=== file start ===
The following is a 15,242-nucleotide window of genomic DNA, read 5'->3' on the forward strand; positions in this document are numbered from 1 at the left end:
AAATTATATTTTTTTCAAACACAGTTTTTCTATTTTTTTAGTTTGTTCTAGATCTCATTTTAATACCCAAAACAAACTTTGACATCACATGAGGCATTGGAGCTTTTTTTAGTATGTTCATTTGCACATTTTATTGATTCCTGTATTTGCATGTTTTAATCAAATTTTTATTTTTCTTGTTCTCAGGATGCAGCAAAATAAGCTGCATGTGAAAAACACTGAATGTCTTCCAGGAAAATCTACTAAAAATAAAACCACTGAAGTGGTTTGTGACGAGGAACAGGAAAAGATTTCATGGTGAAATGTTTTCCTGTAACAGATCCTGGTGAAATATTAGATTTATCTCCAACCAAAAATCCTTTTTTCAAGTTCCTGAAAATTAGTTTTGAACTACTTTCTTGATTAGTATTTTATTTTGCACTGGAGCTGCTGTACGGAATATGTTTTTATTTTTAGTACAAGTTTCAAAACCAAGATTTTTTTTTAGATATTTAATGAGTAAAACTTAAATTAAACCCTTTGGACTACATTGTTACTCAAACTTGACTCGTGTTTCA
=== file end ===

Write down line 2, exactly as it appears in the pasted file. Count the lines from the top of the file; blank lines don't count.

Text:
AAATTATATTTTTTTCAAACACAGTTTTTCTATTTTTTTAGTTTGTTCTAGATCTCATTTTAATACCCAAAACAAACTTTGACATCACATGAGGCATTGGAGCTTTTTTTAGTATGTTCATTTGCACATTTTATTGATTCCTGTATTTGCATGTTTTAATCAAATTTTTATTTTTCTTGTTCTCAGGATGCAGCAAAATAAGCTGCATGTGAAAAACACTGAATGTCTTCCAGGAAAATCTACTAAAAATAAAACCACTGAAGTGGTTTGTGACGAGGAACAGGAAAAGATTTCATGGTGAAATGTTTTCCTGTAACAGATCCTGGTGAAATATTAGATTTATCTCCAACCAAAAATCCTTTTTTCAAGTTCCTGAAAATTAGTTTTGAACTACTTTCTTGATTAGTATTTTATTTTGCACTGGAGCTGCTGTACGGAATATGTTTTTATTTTTAGTACAAGTTTCAAAACCAAGATTTTTTTTTAGATATTTAATGAGTAAAACTTAAATTAAACCCTTTGGACTACATTGTTACTCAAACTTGACTCGTGTTTCA